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Imposter Syndrome is defined as doubting your abilities and feeling like a fraud.
I suffer from a case of Imposter Syndrome and the effects of it on my coding career has been consistent. Think of it as a tiny, loud and opinionated voice on your shoulder telling you nothing is good enough. Although that sounds less than pleasant, there is always a silver lining to be found.
Turning weaknesses to strengths
- Doubting oneself has the ability of always wanting to fill the void of your so-called shortcomings by learning. Learning will help make you a better coder and keep you up to date with the latest trends in the coding world.
- It'll also help you do that little extra on a task or project in order to avoid hearing that little voice.
- It will keep you humble. I strongly doubt I will ever have an inflated view of myself or my coding ability because of the barrage of negative feedback I provide myself.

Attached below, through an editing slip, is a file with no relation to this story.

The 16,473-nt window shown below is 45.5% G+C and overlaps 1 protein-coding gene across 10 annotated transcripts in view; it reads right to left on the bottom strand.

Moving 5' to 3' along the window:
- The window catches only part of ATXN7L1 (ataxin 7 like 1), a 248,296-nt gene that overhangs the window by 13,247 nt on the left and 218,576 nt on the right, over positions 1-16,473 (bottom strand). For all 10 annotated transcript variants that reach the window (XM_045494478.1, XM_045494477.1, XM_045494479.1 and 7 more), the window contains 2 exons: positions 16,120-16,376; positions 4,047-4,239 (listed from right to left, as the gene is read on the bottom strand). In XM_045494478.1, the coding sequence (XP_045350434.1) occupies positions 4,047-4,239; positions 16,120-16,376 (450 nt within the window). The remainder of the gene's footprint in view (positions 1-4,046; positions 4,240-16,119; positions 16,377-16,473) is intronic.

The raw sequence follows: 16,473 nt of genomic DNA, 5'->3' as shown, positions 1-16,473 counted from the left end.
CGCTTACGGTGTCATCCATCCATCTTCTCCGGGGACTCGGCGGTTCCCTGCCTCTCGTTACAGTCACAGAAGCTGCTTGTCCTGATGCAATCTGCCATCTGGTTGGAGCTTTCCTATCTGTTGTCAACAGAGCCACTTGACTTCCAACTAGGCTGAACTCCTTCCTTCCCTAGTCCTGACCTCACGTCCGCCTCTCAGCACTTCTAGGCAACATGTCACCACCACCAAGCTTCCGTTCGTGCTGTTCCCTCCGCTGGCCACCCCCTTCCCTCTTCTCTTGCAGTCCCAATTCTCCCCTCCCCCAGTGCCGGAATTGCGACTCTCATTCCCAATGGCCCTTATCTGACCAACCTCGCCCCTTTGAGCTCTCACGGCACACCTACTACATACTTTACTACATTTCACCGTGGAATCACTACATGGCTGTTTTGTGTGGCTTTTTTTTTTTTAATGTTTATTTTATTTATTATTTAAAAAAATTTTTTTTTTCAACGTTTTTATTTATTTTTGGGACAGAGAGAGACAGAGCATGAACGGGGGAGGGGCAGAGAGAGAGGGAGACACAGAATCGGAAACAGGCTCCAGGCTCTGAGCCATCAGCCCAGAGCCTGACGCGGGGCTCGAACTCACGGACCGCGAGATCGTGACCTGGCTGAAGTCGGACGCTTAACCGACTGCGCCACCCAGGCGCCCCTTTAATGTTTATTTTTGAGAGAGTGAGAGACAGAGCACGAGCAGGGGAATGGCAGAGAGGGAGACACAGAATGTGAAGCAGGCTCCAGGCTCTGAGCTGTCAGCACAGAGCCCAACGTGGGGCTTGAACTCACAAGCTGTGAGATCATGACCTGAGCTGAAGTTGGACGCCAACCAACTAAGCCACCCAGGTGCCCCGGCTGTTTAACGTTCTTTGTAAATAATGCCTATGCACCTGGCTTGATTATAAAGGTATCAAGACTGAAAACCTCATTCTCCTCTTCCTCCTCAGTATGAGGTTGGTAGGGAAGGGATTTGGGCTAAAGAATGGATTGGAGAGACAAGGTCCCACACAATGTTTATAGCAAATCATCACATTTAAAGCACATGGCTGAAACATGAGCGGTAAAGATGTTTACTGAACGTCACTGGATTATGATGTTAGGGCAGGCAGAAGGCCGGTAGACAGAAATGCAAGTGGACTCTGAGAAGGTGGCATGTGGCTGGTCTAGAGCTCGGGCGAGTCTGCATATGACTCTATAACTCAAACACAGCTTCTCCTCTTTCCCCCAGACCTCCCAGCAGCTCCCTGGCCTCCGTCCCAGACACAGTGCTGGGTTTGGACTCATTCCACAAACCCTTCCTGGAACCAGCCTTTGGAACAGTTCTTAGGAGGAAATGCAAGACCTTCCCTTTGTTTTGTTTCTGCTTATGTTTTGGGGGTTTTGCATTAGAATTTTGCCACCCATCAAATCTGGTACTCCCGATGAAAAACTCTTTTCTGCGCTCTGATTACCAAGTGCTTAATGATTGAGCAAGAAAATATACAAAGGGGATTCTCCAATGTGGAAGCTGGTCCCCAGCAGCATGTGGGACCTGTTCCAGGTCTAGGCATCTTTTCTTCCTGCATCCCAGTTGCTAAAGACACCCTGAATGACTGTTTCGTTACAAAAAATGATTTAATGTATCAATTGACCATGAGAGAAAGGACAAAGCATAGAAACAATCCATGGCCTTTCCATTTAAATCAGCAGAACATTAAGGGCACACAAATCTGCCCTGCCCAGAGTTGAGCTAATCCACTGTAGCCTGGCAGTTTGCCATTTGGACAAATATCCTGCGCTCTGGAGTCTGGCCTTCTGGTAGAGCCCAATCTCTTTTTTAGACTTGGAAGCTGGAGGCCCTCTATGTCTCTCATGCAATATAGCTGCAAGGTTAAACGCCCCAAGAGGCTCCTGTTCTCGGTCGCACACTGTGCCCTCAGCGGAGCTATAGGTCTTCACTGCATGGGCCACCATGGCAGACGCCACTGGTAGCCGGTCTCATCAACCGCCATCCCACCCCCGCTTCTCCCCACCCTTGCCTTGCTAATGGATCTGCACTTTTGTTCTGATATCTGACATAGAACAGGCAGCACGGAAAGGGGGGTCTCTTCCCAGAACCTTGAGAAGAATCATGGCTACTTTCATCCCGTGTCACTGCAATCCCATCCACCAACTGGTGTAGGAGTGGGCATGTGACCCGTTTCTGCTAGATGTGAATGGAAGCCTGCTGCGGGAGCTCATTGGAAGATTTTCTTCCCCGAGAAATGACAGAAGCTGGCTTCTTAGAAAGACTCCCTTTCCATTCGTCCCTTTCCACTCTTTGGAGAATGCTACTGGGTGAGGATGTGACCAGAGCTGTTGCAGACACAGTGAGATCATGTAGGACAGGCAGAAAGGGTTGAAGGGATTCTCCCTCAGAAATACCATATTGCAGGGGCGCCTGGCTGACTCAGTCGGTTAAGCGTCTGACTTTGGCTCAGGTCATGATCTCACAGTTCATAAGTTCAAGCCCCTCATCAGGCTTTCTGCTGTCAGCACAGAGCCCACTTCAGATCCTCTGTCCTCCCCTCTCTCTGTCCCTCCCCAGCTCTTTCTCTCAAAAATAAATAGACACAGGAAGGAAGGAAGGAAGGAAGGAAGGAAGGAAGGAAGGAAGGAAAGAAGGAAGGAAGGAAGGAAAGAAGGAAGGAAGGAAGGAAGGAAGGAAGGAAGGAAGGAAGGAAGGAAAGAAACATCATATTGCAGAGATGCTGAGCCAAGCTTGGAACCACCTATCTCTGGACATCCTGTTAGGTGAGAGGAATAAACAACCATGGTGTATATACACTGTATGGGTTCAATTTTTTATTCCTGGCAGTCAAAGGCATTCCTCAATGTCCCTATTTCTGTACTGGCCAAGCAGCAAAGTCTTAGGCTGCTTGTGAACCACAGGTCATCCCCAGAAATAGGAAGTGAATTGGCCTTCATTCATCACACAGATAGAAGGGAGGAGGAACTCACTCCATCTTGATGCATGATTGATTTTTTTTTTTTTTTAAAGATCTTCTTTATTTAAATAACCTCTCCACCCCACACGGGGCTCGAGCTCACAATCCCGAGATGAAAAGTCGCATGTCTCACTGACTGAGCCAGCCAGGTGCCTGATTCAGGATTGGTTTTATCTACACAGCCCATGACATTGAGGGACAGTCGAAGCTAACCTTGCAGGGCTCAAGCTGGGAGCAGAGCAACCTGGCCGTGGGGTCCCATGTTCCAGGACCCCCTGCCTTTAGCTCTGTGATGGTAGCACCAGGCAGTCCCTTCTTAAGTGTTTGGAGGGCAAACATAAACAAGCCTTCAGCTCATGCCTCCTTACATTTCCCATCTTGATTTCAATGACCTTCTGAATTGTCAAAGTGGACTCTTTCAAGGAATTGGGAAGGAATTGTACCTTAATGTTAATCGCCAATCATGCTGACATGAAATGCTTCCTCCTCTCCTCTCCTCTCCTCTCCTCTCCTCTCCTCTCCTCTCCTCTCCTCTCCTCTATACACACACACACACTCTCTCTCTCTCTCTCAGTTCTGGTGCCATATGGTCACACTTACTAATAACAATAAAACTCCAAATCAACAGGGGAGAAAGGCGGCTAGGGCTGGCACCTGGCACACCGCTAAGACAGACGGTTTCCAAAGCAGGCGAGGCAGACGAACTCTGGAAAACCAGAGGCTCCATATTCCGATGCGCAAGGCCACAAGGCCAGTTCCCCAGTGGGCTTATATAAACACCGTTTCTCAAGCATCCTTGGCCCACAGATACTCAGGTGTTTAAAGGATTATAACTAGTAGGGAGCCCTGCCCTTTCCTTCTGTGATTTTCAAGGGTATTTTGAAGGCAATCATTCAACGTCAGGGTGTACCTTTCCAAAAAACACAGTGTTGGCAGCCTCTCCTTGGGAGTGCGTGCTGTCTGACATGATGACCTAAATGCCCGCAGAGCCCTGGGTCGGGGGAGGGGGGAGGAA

- It helps with your motivation and drive. Because of this syndrome you will always feel the need for improvement and learning in order to appease the voices, and that will help maintain your hunger for learning new things.
Although I still feel a lot of self doubt, the feeling has gotten less noticeable (or I've just gotten used to it 🙂 ). That's partly due to learning more over the years and also my growth in general as a developer.
In summary, imposter syndrome takes a long time to overcome or even reduce, but using its effects as strengths will help convert this syndrome to a positive personality attribute.